A lot people believe the Peter Principle applies to just business, but there are an awful lot of people out there who live it in all areas of their life. They are incompetent at life itself. We have all met people like this and we always wonder how they even exist." How to self-promote without being obnoxious

"It's false!" -- Leigh Steere, co-owner, Managing People Better, LLC

"I personally do not believe in the Peter Principle. The field of neurolinguistic programming says that any behavior/skill can be learned. In other words, if a person does not already know how to do something, he/she can be taught.

Sometimes, however, we have internal barriers to learning and achievement that keep us from growing intellectually and professionally. Limiting beliefs, such as 'I'm not smart enough' or 'I'm not good at math,' can keep people from attempting more complex challenges.

This is not an issue of incompetence. It is an issue of limiting beliefs -- or an 'emotional intelligence' gap. Stagnation, reverting to a lower position or being fired can result from a variety of 'emotional intelligence' gaps.

For example, some people have not adequately learned to read body language cues. They may press their point, even though it is clear listeners are becoming angry or defensive. They may bark orders at colleagues, unaware that listeners are bristling. They don't adjust their communication to preserve rapport.

One might argue that this is a form of incompetence. However, the Peter Principle seems to suggest that each person has a level of competence that he/she cannot move beyond.

I strongly disagree with this presupposition. Even the most bull-in-a-china-shop communicator can learn techniques for building rapport, resolving conflict gracefully, etc. The issue is: is a person able to acknowledge their deficits and seek help. In some cases, employees are in such denial that they do remain stuck or they get fired ... until they finally 'get' the message.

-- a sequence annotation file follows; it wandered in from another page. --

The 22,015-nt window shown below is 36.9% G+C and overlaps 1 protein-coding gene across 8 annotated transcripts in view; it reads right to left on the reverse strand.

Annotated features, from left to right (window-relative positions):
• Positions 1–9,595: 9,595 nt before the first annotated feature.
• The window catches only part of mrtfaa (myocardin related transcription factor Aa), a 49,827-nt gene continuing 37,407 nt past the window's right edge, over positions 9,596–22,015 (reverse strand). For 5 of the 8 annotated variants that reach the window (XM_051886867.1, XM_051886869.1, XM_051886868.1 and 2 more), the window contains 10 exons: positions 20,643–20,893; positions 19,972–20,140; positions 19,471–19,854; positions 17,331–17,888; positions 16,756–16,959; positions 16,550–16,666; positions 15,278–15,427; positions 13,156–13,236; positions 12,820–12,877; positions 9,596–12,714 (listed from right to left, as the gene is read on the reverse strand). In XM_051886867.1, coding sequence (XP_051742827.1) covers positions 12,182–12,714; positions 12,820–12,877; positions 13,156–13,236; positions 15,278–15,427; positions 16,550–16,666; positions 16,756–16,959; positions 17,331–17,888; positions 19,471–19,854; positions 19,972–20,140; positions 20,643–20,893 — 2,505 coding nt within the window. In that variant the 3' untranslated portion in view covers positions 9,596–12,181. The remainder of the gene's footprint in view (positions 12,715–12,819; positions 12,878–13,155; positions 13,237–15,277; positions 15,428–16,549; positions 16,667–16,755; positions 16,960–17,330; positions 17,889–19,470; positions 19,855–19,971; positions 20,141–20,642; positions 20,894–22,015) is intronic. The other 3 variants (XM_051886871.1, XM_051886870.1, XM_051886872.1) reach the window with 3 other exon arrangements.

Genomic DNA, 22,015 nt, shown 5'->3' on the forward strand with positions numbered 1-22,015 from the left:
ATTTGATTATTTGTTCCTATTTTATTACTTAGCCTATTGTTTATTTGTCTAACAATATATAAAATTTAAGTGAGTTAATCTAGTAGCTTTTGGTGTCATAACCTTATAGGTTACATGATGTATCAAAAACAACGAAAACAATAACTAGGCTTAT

There is an older book, 'Battling the Inner Dummy,' that offers an interesting concept -- 'controlled trauma to induce transformation' and offers this illustration: 'Boot camp ... can be thought of as an example of controlled trauma that is designed to foster traits like loyalty and obedience.'

Sometimes, an employer can stage a controlled trauma to help an employee move beyond a stuck place or overcome denial.

For example, let's say a star salesperson is running roughshod over co-workers by communicating curtly, expecting them to stay until midnight to finish tasks that could wait until the next day, etc.

An employer could pull the person aside and say, 'We appreciate your sales talent and all the business you have brought to our company. However, we are receiving numerous complaints from your colleagues about your communication style. We value you and want you to continue here. But this bullying communication style cannot continue. We will pay for a coach to work with you on this if you would like to stay with our company. Otherwise, you will need to find employment elsewhere.'

If the salesperson accepts the coaching, he/she has an opportunity to move to a new level in his/her career. In contrast, the Peter Principle suggests this salesperson would hit a career ceiling." A field guide to co-workers

"It depends!" -- Marcia Reynolds, Psy.D., author of "Wander Woman: How High-Achieving Women Find Contentment and Direction"

"I have been a corporate trainer for 30 years. I don't believe you can really measure the truth of the Peter Principle without analyzing the training the person has had for the position they have moved into, especially if it's a promotion.

With each promotion the person has to give up some of the things they have done before and take on new tasks, responsibilities and perspectives (including work values). What they did before will not ensure their success in the present. However, if the person doesn't get good mentoring, training and a manager who can support the shift, they are not given the tools to succeed. They could be competent if given the chance."

© 2011. All rights reserved. The information contained in this article may not be published, broadcast or otherwise distributed without the prior written authority.